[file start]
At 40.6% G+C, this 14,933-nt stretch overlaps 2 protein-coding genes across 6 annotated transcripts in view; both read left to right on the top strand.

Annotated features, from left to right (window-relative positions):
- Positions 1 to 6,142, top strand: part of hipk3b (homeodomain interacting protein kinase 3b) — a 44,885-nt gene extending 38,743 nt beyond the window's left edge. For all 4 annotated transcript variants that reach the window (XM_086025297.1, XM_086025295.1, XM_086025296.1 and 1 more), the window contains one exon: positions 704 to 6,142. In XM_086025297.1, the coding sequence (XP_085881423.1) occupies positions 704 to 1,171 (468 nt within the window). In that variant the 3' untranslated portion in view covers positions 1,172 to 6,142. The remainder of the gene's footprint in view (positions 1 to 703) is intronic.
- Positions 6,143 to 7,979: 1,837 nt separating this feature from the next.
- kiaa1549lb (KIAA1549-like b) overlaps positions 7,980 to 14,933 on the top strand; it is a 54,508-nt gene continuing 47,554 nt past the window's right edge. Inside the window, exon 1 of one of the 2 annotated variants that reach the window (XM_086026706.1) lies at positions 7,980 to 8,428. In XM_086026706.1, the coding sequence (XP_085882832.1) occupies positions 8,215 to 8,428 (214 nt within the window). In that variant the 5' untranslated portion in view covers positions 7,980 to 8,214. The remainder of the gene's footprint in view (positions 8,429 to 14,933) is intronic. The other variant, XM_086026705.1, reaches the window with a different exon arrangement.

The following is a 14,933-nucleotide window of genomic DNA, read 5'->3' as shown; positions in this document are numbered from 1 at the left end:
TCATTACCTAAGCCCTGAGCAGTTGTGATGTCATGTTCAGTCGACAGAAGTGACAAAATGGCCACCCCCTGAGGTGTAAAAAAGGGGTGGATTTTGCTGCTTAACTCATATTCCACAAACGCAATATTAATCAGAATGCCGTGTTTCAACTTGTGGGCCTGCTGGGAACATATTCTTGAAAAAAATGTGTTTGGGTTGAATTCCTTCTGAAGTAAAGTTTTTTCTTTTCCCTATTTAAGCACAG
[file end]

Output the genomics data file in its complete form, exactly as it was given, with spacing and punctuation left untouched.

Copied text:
At 40.6% G+C, this 14,933-nt stretch overlaps 2 protein-coding genes across 6 annotated transcripts in view; both read left to right on the top strand.

Annotated features, from left to right (window-relative positions):
- Positions 1 to 6,142, top strand: part of hipk3b (homeodomain interacting protein kinase 3b) — a 44,885-nt gene extending 38,743 nt beyond the window's left edge. For all 4 annotated transcript variants that reach the window (XM_086025297.1, XM_086025295.1, XM_086025296.1 and 1 more), the window contains one exon: positions 704 to 6,142. In XM_086025297.1, the coding sequence (XP_085881423.1) occupies positions 704 to 1,171 (468 nt within the window). In that variant the 3' untranslated portion in view covers positions 1,172 to 6,142. The remainder of the gene's footprint in view (positions 1 to 703) is intronic.
- Positions 6,143 to 7,979: 1,837 nt separating this feature from the next.
- kiaa1549lb (KIAA1549-like b) overlaps positions 7,980 to 14,933 on the top strand; it is a 54,508-nt gene continuing 47,554 nt past the window's right edge. Inside the window, exon 1 of one of the 2 annotated variants that reach the window (XM_086026706.1) lies at positions 7,980 to 8,428. In XM_086026706.1, the coding sequence (XP_085882832.1) occupies positions 8,215 to 8,428 (214 nt within the window). In that variant the 5' untranslated portion in view covers positions 7,980 to 8,214. The remainder of the gene's footprint in view (positions 8,429 to 14,933) is intronic. The other variant, XM_086026705.1, reaches the window with a different exon arrangement.

The following is a 14,933-nucleotide window of genomic DNA, read 5'->3' as shown; positions in this document are numbered from 1 at the left end:
TCATTACCTAAGCCCTGAGCAGTTGTGATGTCATGTTCAGTCGACAGAAGTGACAAAATGGCCACCCCCTGAGGTGTAAAAAAGGGGTGGATTTTGCTGCTTAACTCATATTCCACAAACGCAATATTAATCAGAATGCCGTGTTTCAACTTGTGGGCCTGCTGGGAACATATTCTTGAAAAAAATGTGTTTGGGTTGAATTCCTTCTGAAGTAAAGTTTTTTCTTTTCCCTATTTAAGCACAG